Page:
In its new guidance, NICE says people with acne should be offered a 12-week course of one of the following first-line treatment options:
- A fixed combination of topical adapalene with topical benzoyl peroxide (for any acne severity)
- A fixed combination of topical tretinoin with topical clindamycin (for any acne severity)
- A fixed combination of topical benzoyl peroxide with topical clindamycin (for mild to moderate acne)
- A fixed combination of topical adapalene with topical benzoyl peroxide, together with either oral lymecycline or oral doxycycline (for moderate to severe acne)
- Topical azelaic acid with either oral lymecycline or oral doxycycline (for moderate to severe acne).
Topical benzoyl peroxide monotherapy can be considered as an alternative if the above treatments are contraindicated or the patient wishes to avoid using a topical retinoid or an antibiotic, NICE says. Antibiotics, whether topical or oral, should not be used alone to treat acne.
For people with moderate to severe acne who cannot tolerate or have contraindications to oral lymecycline or oral doxycycline, these medicines can be replaced in the above combination regimens with trimethoprim or an oral macrolide (eg, erythromycin).
To reduce the risk of skin irritation associated with topical treatments, such as benzoyl peroxide or retinoids, NICE recommends starting with alternate-day or short-contact application (for example washing off after an hour). If this is tolerated, treatment can be progressed to standard application.
If a person receiving treatment for acne requires hormonal contraception, NICE says clinicians should consider prescribing the combined oral contraceptive pill in preference to the progestogen-only pill.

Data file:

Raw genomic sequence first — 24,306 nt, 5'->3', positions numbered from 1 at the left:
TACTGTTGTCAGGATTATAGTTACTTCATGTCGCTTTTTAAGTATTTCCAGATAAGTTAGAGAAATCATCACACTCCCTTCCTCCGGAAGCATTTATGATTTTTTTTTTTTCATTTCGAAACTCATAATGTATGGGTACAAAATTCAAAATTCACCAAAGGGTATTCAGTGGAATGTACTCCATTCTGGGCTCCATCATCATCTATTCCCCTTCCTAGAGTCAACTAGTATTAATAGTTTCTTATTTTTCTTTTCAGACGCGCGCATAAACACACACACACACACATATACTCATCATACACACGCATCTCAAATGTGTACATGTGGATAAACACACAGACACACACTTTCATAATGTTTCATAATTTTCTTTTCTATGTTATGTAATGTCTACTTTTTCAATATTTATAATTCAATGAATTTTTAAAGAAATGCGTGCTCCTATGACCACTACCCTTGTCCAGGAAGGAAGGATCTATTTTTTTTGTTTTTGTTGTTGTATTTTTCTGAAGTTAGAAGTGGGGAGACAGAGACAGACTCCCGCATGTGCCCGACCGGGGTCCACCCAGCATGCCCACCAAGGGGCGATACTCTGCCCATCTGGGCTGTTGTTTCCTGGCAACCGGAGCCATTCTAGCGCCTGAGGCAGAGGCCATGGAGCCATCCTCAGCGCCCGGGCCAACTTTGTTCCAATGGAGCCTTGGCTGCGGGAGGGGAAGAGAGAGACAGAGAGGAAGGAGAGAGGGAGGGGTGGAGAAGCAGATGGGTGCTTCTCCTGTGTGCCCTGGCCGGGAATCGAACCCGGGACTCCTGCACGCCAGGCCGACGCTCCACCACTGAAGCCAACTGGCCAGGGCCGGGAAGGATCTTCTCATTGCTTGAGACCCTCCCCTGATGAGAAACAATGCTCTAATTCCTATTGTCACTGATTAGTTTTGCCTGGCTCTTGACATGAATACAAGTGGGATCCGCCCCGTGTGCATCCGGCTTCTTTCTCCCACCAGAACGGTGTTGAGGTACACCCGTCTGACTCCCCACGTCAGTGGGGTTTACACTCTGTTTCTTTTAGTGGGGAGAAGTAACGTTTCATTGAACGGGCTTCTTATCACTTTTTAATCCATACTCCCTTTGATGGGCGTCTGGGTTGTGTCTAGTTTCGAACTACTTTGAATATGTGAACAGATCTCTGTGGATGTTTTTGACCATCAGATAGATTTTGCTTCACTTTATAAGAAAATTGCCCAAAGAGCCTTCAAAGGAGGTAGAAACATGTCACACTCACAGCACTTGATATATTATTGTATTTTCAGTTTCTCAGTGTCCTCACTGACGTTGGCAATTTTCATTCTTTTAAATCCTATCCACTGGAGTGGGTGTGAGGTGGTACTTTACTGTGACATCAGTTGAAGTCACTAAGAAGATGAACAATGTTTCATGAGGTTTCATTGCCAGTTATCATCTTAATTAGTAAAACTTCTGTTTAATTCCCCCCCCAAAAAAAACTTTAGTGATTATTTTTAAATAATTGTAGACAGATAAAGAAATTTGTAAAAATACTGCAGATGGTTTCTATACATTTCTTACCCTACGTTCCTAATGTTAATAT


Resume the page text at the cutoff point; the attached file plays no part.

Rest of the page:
For people aged 18 and over with moderate to severe acne, photodynamic therapy is recommended as an option if other treatments are ineffective, not tolerated or contraindicated.
NICE also provides guidance on reviewing first-line acne treatment at 12 weeks, oral isotretinoin treatment for severe acne, treatment of acne associated with polycystic ovary syndrome, maintenance acne treatment, and management of acne relapse.
In addition, the guideline emphasise the importance of supporting the mental health of patients experiencing significant psychological distress as a result of acne. NICE advises clinicians to consider referral to mental health services where appropriate, especially for those with a current or past history of severe depression or anxiety, body dysmorphic disorder, suicidal ideation and self-harm.
Professor Nick Levell, Chair of the British Association of Dermatologists' Therapy & Guidelines Sub-Committee, said: 'It is great that NICE has chosen to work with the British Association of Dermatologists which has co-badged these evidence-based guidelines to help people who are suffering with acne.
'We all hope that this will improve care for adults and children, help reduce resistance to antibiotics, highlight areas where further research is needed and provide guidance to all those involved in looking after people with this distressing condition.'